Karina Tapia – Meningioma, Optic Nerve Compression
When 37-year-old Mexico native Karina Tapia began having trouble with her vision, her eye doctor advised that it was nothing to be worried about and the symptoms would eventually go away.
Relieved, she continued with her busy life as a full-time mother of three very active children. But when her vision symptoms worsened, including severely blurred and double vision, she knew there was something seriously wrong.
After doing some research of her own, she went to see another eye doctor for a second opinion. He ran multiple tests and determined that the symptoms were not related to her eyes – they were neurological. Karina was then referred to a neurosurgeon in Mexico.
After an MRI was performed, she received a diagnosis that nearly made her collapse. “What he told me was something that I would never expect and that I never thought would happen to me,” she said. “I was just in shock.”
Karina was diagnosed with a meningioma, or a tumor of the protective linings of the brain. Because of the large size of the tumor, it was pressing on her optic nerve, directly causing the vision problems. If the tumor wasn’t removed, it would continue to grow, causing more severe and potentially life-threatening symptoms.
The Path to UPMC
Karina and her husband, Christian, wanted to get other professional opinions on how to best treat the tumor. Because the surgical options in her hometown of Matehuala were very invasive and involved a lengthy recovery and the risk of serious complications, they were willing to travel for better care.
“We knew of a surgeon in Mexico City who was considered one of the best in the country, so we flew there to get an opinion,” said Karina. “And this trip was the one that pretty much saved my life.”
The surgeon reviewed Karina’s scan and said she would be an excellent candidate for the Endoscopic Endonasal Approach (EEA), which allows for the removal of tumors through the nose and sinuses. Although the surgeon did not perform EEA, he knew who to recommend to Karina. After watching a video demonstration online, Karina knew she had to have her surgery at UPMC, which is where EEA was pioneered. “After seeing that video and learning more about the treatment and how there is no actual incision in the skull, I contacted UPMC right away to get the process started,” she said.
Karina and her husband worked with UPMC Global Care to connect with neurosurgeon Juan Fernandez-Miranda, MD, and to arrange for transportation and lodging. And within four weeks, the pair made the flight from Mexico to Pittsburgh.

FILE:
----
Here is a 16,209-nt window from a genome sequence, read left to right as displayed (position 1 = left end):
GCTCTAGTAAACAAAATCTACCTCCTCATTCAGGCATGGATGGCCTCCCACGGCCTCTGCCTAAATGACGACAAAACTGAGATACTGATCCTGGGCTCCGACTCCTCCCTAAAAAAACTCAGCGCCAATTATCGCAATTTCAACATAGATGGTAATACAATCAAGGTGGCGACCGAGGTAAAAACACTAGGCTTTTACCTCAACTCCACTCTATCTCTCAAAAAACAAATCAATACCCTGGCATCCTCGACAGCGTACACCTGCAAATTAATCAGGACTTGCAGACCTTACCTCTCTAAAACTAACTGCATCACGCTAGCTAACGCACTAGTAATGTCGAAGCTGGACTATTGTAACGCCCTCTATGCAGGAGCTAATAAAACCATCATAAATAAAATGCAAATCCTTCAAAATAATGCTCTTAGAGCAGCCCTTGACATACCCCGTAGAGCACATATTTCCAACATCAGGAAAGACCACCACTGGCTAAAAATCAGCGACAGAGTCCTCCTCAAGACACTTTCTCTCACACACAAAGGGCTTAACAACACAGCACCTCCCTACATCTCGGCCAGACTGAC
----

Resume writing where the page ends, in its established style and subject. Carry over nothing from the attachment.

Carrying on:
Additional testing was required to confirm what Karina’s doctor in Mexico had diagnosed. After a few days of appointments and preparation, Karina underwent the procedure that she traveled thousands of miles for. During the surgery, Dr. Fernandez-Miranda, along with Drs. Paul Gardner and Carl Snyderman, removed a tumor the size of an egg through Maria’s nose, immediately taking the pressure off her optic nerves and other important structures in her brain.
“Pretty much as soon as I woke up I knew that I was going to be alright,” said Karina. “I was nervous before surgery, but when Dr. Fernandez-Miranda told me that everything went perfect, I knew that I was going to be able to go home and see my kids, which made me so happy.”
A few days after the surgery, Karina was already starting to feel like her old self. Her symptoms were nearly nonexistent and she was ready to get back home.
“Everything went so well, I just can’t believe it,” she said. “It’s only been 13 days since the surgery and we are packing our bags and ready to head back to Mexico. I can’t thank the team of doctors enough, they are truly angels.”
Throughout her stay in Pittsburgh, Karina was aided by translators from UPMC Global Care, who helped her understand unfamiliar English words, and navigate both the hospital and the City of Pittsburgh. “Global Care helped make what could have been a very stressful situation go very smoothly,” said Karina’s husband Christian. “They made us feel like we were right back home in Mexico.”
Our patient stories profile a number of patients who have had minimally invasive brain surgery at UPMC. Although everyone's care experience is unique, we hope that sharing these stories will help other prospective patients and their families better understand these procedures and their potential benefits.
Karina's treatment and results may not be representative of all similar cases.